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Anger Management   

Anger Management 

Anger Management 
Treatment Plan 

SNOMED Terms

  • Intermittent explosive disorder

  • Personality change due to medical disorder

  • Posttraumatic stress disorder

 

Goals

  • Decrease overall intensity and frequency of angry feelings, and increase ability to recognize and appropriately express angry feelings as they occur.

  • Develop an awareness of current angry behaviors, clarifying origins of and alternatives to aggressive anger.

  • Come to an awareness and acceptance of angry feelings while developing better control and more serenity.

  • Become capable of handling angry feelings in constructive ways that enhance daily functioning.

  • Demonstrate respect for others and their feelings.

Behavioral Definitions

  • History of explosive, aggressive outbursts out of proportion with any precipitating stressors, leading to assaultive acts or destruction of property.

  • Overreactive hostility to insignificant irritants.

  • Swift and harsh judgmental statements made to or about others.

  • Body language suggesting anger, including tense muscles (e.g., clenched fist or jaw), glaring looks, or refusal to make eye contact.

  • Use of passive-aggressive patterns (e.g., social withdrawal, lack of complete or timely compliance in following directions or rules, complaining about authority figures behind their backs, uncooperative in meeting expected behavioral norms) due to anger.

  • Consistent pattern of challenging or disrespectful attitudes toward authority figures.

  • Use of abusive language meant to intimidate others.

Diagnoses

  • Intermittent Explosive Disorder

  • Bipolar I Disorder

  • Bipolar II Disorder

  • Conduct Disorder

  • Personality Change Due to Axis III Disorder

  • Posttraumatic Stress Disorder

  • Physical Abuse of Adult (by Partner)

  • Physical Abuse of Adult (by non-Partner)

  • Borderline Personality Disorder

  • Antisocial Personality Disorder

  • Paranoid Personality Disorder

  • Narcissistic Personality Disorder

  • Personality Disorder NOS

How to manage anger?

Managing anger can be a challenging task, but there are several strategies that can help:

1. Identify the triggers: It's important to understand what triggers your anger. Once you know your triggers, you can take steps to avoid or manage them.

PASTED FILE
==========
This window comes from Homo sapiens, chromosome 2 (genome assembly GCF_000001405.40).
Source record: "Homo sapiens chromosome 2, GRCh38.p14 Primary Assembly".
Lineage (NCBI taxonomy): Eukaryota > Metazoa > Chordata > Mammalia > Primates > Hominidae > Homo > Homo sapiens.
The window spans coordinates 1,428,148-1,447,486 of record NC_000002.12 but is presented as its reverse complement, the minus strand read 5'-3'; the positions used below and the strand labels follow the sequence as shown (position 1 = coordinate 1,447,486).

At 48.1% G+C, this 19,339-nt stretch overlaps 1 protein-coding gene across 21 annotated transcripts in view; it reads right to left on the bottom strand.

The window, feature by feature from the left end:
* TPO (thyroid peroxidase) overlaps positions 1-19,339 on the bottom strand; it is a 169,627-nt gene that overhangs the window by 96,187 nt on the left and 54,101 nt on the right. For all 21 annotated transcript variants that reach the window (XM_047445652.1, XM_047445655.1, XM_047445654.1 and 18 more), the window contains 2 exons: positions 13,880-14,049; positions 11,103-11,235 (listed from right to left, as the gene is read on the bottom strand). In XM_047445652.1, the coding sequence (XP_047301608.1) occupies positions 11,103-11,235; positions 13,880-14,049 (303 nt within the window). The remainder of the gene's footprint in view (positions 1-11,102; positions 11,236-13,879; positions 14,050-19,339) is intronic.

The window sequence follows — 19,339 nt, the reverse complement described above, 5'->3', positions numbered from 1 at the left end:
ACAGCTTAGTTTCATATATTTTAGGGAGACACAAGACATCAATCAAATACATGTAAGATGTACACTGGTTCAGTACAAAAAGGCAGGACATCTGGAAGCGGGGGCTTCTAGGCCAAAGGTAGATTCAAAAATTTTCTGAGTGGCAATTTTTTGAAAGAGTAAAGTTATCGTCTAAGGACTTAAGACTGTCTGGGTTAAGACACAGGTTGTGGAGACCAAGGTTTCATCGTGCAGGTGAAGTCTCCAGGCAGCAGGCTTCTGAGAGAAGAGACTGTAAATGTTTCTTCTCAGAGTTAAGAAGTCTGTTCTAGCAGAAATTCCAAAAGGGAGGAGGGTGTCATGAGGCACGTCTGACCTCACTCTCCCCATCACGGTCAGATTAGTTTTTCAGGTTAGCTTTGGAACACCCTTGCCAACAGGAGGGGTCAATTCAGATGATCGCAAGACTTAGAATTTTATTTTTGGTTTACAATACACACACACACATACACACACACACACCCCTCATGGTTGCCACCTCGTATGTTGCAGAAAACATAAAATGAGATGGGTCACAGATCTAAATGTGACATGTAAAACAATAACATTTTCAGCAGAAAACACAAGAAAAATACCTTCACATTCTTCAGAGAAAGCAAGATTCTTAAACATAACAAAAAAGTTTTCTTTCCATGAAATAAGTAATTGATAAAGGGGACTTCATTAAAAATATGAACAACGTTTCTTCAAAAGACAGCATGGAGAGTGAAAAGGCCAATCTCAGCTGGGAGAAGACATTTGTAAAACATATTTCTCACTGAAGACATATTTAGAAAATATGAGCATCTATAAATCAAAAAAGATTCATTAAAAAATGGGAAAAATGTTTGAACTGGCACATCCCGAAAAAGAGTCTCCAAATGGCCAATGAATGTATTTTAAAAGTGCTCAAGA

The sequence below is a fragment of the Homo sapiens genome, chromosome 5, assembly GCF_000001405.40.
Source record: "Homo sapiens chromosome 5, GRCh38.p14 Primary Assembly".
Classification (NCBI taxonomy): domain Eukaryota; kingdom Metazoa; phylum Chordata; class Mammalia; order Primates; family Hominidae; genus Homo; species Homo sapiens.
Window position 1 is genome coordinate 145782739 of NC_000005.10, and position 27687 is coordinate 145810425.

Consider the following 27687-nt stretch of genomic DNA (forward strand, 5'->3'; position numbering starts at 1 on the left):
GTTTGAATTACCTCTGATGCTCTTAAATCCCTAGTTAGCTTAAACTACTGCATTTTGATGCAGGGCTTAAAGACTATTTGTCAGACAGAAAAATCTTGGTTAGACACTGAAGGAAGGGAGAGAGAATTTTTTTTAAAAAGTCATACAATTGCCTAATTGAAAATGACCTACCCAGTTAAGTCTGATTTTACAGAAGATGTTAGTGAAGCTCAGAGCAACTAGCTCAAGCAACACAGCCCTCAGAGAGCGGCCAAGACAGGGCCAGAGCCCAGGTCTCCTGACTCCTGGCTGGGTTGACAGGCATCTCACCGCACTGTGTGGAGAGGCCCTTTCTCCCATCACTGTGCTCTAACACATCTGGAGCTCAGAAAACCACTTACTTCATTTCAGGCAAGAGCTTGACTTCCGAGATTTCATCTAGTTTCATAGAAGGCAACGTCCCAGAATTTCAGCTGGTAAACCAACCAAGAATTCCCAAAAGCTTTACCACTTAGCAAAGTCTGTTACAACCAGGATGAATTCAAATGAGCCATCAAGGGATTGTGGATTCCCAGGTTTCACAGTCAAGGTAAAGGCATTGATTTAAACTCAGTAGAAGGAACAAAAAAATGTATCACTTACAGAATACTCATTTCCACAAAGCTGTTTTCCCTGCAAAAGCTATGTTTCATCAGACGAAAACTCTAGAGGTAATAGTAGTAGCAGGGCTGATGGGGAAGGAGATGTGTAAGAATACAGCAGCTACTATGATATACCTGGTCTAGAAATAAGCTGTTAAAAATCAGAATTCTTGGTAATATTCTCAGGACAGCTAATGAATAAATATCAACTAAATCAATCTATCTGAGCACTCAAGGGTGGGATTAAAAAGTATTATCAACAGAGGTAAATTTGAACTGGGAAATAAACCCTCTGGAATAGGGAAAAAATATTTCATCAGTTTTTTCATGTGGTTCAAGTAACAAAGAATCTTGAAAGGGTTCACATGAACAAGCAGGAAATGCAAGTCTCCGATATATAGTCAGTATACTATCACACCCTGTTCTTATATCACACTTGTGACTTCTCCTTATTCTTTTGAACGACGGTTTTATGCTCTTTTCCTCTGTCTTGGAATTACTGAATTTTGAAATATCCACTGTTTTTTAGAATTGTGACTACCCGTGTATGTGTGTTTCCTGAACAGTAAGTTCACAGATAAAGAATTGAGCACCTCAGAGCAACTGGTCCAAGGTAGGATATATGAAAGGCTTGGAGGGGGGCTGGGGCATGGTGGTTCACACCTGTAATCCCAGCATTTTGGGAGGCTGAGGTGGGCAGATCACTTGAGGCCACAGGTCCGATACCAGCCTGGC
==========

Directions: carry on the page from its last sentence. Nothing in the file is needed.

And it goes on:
2. Take a break: If you feel yourself becoming angry, take a break from the situation. This can help you calm down and gather your thoughts.

3. Practice relaxation techniques: Deep breathing, meditation, and yoga are all relaxation techniques that can help you manage anger.

4. Use cognitive restructuring: This involves changing the way you think about a situation. Instead of focusing on the negative aspects, try to see the positive or neutral aspects.

5. Communicate assertively: Instead of lashing out in anger, communicate your feelings assertively. This can help you express your anger in a healthy way.

6. Seek support: If you're having trouble managing your anger, consider seeking support from a therapist or support group.

Remember, managing anger is a skill that takes practice. With persistence and effort, you can learn to manage your anger and improve your relationships and overall well-being.

Anger management treatment plans typically involve a combination of therapy and skill-building exercises. Here are some steps that may be included in an anger management treatment plan:

1. Assessment: A mental health professional will assess the individual's anger issues, including the triggers and underlying causes, and develop a personalized treatment plan.

2. Cognitive-behavioral therapy (CBT): CBT is a type of therapy that helps individuals identify and change negative thought patterns and behaviors. In anger management, CBT can help individuals learn to recognize their anger triggers, challenge their angry thoughts, and develop coping strategies to manage their anger.

3. Relaxation techniques: Learning relaxation techniques, such as deep breathing, progressive muscle relaxation, or meditation, can help individuals manage their anger and reduce stress.

4. Communication skills: Learning effective communication skills can help individuals express their feelings in a non-threatening way and improve their relationships.

5. Problem-solving skills: Learning problem-solving skills can help individuals identify and address the underlying issues that contribute to their anger.

6. Lifestyle changes: Making lifestyle changes, such as reducing stress and getting enough sleep, can help individuals manage their anger more effectively.

7. Support groups: Attending support groups or anger management classes can provide individuals with a supportive environment to share their experiences and learn from others.

It's important to seek professional help for anger management issues, as untreated anger can lead to negative consequences in both personal and professional relationships.

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